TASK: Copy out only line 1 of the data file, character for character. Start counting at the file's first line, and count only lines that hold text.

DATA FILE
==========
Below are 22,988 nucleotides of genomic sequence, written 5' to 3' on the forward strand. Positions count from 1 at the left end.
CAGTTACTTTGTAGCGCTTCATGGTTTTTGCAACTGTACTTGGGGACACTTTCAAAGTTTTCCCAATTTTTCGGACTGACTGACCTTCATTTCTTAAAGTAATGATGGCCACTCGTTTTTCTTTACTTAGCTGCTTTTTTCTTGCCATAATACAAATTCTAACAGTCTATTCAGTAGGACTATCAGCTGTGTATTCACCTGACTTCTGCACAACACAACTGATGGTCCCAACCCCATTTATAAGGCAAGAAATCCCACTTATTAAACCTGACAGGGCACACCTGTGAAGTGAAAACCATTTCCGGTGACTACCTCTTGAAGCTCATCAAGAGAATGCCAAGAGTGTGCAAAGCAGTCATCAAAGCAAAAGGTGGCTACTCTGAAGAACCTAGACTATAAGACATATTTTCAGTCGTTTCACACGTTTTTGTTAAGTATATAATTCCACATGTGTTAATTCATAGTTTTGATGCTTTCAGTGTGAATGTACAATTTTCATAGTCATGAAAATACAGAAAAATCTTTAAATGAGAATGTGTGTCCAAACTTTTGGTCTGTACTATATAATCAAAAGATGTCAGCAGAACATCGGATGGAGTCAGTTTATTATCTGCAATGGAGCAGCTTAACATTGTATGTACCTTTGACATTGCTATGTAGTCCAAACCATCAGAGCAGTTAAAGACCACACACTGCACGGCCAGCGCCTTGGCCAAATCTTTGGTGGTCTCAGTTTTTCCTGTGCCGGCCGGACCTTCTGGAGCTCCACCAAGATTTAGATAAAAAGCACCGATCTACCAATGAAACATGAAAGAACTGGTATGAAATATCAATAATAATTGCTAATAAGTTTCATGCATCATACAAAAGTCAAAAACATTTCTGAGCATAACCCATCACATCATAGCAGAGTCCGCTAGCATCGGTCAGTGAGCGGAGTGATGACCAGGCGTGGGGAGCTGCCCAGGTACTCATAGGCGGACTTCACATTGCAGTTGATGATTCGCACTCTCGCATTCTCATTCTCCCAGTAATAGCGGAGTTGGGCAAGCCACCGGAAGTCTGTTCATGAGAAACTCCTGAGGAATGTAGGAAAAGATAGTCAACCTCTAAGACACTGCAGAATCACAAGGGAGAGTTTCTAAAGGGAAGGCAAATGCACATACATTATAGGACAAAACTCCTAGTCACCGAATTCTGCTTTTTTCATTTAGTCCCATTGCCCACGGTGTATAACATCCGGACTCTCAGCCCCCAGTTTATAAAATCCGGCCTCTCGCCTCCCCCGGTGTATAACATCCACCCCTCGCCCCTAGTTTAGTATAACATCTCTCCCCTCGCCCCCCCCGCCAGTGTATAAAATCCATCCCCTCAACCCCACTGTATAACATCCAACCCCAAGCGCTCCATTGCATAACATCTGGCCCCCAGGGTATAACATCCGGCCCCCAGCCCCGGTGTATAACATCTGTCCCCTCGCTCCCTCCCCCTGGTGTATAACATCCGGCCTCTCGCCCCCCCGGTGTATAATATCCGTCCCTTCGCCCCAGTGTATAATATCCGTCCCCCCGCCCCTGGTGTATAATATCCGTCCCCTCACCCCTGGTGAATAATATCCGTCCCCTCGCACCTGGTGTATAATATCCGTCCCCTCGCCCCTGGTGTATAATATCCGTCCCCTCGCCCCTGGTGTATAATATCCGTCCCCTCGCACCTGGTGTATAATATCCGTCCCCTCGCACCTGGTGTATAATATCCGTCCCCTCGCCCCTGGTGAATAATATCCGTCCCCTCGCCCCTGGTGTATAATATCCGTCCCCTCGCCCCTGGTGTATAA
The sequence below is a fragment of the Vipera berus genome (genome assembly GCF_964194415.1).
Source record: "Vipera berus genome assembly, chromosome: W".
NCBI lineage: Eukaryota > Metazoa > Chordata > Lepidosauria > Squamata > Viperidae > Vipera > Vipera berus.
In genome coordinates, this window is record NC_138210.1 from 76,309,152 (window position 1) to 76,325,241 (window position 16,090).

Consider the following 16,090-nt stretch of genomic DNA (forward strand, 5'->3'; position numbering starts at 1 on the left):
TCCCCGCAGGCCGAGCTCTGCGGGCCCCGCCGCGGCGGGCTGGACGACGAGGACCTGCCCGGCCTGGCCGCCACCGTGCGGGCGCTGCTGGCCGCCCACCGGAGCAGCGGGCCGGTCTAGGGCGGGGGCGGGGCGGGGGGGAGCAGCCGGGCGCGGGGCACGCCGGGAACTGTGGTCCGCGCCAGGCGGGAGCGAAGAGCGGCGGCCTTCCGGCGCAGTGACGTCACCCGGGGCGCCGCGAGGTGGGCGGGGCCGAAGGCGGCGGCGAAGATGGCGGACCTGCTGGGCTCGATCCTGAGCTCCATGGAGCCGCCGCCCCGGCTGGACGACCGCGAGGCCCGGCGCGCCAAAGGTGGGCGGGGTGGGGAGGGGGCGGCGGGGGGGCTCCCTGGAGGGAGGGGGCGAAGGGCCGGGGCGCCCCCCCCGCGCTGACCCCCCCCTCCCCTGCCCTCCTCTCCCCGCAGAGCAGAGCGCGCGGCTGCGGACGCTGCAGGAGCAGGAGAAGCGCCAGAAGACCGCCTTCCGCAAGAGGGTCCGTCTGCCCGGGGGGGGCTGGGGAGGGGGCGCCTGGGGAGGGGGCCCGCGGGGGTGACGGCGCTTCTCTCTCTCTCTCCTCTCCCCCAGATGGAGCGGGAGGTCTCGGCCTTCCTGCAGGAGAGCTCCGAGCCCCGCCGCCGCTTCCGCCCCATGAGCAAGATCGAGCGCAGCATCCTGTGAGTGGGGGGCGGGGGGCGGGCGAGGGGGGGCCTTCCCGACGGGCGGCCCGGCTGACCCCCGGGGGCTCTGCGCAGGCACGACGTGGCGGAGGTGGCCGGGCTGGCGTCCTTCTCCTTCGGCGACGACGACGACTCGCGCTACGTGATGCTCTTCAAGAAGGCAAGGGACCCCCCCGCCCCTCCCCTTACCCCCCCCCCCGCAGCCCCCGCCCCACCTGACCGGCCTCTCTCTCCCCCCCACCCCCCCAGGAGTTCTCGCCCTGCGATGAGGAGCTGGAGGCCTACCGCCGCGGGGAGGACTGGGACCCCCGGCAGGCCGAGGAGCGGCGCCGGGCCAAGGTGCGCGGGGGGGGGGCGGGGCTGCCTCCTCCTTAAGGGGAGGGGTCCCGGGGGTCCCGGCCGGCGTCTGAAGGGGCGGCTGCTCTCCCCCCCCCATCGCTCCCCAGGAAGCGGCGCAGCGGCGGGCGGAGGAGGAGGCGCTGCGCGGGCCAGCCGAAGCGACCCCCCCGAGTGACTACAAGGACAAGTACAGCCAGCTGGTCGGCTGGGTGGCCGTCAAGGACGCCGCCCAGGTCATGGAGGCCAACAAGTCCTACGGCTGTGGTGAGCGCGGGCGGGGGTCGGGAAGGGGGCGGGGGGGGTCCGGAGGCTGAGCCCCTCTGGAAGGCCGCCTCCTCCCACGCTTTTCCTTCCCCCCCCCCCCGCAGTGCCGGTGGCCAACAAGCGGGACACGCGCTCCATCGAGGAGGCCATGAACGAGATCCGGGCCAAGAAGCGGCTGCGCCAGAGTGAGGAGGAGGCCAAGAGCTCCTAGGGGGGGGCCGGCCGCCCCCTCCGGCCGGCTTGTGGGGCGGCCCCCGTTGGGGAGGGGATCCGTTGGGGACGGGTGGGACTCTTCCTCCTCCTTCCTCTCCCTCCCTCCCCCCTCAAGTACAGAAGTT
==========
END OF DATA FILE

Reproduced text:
Below are 22,988 nucleotides of genomic sequence, written 5' to 3' on the forward strand. Positions count from 1 at the left end.